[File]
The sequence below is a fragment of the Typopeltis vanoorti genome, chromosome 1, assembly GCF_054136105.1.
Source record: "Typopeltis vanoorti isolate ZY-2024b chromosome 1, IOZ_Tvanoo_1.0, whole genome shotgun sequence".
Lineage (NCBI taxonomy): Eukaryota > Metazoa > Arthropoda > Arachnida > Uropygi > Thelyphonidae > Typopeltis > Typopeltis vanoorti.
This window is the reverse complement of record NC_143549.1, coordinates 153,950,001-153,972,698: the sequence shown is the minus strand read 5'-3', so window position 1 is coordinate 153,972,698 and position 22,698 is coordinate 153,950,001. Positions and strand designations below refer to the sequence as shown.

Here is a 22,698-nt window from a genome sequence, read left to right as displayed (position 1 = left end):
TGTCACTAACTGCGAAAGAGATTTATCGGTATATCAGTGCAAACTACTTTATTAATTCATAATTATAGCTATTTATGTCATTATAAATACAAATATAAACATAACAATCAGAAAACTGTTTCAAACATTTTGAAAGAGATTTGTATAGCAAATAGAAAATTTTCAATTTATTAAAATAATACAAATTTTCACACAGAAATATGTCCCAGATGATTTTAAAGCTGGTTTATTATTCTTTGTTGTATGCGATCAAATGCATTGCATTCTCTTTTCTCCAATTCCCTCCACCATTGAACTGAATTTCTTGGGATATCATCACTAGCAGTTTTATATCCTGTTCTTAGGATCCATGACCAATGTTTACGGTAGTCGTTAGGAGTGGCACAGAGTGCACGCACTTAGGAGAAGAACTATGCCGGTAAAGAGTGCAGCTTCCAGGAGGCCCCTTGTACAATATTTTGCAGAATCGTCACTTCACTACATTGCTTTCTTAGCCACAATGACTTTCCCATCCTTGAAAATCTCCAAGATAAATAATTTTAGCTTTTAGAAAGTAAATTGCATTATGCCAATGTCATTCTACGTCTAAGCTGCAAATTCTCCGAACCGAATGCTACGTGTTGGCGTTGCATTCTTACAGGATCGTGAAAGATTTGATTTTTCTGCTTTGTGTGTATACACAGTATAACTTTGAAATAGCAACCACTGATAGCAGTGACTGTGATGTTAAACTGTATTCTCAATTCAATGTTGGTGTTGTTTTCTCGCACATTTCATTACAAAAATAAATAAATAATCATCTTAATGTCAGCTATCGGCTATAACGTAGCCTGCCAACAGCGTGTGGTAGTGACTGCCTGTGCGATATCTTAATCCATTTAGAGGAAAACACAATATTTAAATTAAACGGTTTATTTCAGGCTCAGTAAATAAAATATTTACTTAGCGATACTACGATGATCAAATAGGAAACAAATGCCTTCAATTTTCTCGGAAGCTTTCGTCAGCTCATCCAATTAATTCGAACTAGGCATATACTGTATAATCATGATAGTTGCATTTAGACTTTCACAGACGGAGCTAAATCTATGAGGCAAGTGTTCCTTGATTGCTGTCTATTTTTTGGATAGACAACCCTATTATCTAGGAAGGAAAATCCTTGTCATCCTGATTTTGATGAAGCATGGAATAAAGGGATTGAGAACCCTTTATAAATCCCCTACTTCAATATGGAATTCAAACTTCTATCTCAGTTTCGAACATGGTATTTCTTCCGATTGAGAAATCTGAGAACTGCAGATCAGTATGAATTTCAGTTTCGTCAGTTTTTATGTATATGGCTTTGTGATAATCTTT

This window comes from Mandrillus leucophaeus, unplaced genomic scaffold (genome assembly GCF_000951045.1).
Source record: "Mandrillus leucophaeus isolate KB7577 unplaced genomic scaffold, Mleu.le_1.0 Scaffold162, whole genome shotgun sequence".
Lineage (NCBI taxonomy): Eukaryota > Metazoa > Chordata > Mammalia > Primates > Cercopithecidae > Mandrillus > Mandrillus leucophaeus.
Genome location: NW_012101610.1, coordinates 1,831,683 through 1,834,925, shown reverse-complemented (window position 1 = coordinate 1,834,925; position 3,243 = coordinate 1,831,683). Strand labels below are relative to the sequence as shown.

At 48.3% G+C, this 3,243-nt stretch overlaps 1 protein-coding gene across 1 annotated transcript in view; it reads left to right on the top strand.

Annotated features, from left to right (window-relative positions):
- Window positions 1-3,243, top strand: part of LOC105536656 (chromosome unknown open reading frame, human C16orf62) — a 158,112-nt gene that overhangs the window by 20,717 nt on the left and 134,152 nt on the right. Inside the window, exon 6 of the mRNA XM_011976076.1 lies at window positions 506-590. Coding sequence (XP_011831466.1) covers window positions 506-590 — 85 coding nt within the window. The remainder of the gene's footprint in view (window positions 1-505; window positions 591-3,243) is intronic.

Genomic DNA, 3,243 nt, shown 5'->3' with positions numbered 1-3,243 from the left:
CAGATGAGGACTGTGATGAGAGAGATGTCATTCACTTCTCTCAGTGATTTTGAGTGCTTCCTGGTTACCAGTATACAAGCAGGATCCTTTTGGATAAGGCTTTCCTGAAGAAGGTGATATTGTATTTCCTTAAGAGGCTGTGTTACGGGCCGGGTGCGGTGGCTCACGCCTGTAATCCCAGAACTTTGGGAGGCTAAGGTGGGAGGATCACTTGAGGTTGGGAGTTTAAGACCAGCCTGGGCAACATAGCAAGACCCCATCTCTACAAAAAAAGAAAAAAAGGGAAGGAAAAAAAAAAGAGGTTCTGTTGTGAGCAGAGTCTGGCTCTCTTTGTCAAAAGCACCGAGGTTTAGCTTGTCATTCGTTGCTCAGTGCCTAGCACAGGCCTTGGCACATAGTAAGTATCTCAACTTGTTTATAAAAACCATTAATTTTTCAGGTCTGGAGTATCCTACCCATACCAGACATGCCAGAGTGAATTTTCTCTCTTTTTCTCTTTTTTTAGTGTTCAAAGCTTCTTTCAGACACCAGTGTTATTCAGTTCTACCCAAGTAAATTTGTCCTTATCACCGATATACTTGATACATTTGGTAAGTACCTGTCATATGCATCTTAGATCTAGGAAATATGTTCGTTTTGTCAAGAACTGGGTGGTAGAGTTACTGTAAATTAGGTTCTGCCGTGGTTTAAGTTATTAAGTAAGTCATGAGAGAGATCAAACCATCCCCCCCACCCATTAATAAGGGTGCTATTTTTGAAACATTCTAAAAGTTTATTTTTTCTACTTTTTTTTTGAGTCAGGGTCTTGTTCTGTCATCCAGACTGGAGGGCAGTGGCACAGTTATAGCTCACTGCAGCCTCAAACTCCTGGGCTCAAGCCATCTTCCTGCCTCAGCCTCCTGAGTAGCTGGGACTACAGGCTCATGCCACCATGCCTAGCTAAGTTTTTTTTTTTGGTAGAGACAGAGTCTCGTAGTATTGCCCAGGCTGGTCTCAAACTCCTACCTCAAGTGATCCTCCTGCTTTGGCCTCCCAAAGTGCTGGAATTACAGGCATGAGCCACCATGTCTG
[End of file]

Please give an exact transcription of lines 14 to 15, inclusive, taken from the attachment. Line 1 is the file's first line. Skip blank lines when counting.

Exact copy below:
Genomic DNA, 3,243 nt, shown 5'->3' with positions numbered 1-3,243 from the left:
CAGATGAGGACTGTGATGAGAGAGATGTCATTCACTTCTCTCAGTGATTTTGAGTGCTTCCTGGTTACCAGTATACAAGCAGGATCCTTTTGGATAAGGCTTTCCTGAAGAAGGTGATATTGTATTTCCTTAAGAGGCTGTGTTACGGGCCGGGTGCGGTGGCTCACGCCTGTAATCCCAGAACTTTGGGAGGCTAAGGTGGGAGGATCACTTGAGGTTGGGAGTTTAAGACCAGCCTGGGCAACATAGCAAGACCCCATCTCTACAAAAAAAGAAAAAAAGGGAAGGAAAAAAAAAAGAGGTTCTGTTGTGAGCAGAGTCTGGCTCTCTTTGTCAAAAGCACCGAGGTTTAGCTTGTCATTCGTTGCTCAGTGCCTAGCACAGGCCTTGGCACATAGTAAGTATCTCAACTTGTTTATAAAAACCATTAATTTTTCAGGTCTGGAGTATCCTACCCATACCAGACATGCCAGAGTGAATTTTCTCTCTTTTTCTCTTTTTTTAGTGTTCAAAGCTTCTTTCAGACACCAGTGTTATTCAGTTCTACCCAAGTAAATTTGTCCTTATCACCGATATACTTGATACATTTGGTAAGTACCTGTCATATGCATCTTAGATCTAGGAAATATGTTCGTTTTGTCAAGAACTGGGTGGTAGAGTTACTGTAAATTAGGTTCTGCCGTGGTTTAAGTTATTAAGTAAGTCATGAGAGAGATCAAACCATCCCCCCCACCCATTAATAAGGGTGCTATTTTTGAAACATTCTAAAAGTTTATTTTTTCTACTTTTTTTTTGAGTCAGGGTCTTGTTCTGTCATCCAGACTGGAGGGCAGTGGCACAGTTATAGCTCACTGCAGCCTCAAACTCCTGGGCTCAAGCCATCTTCCTGCCTCAGCCTCCTGAGTAGCTGGGACTACAGGCTCATGCCACCATGCCTAGCTAAGTTTTTTTTTTTGGTAGAGACAGAGTCTCGTAGTATTGCCCAGGCTGGTCTCAAACTCCTACCTCAAGTGATCCTCCTGCTTTGGCCTCCCAAAGTGCTGGAATTACAGGCATGAGCCACCATGTCTG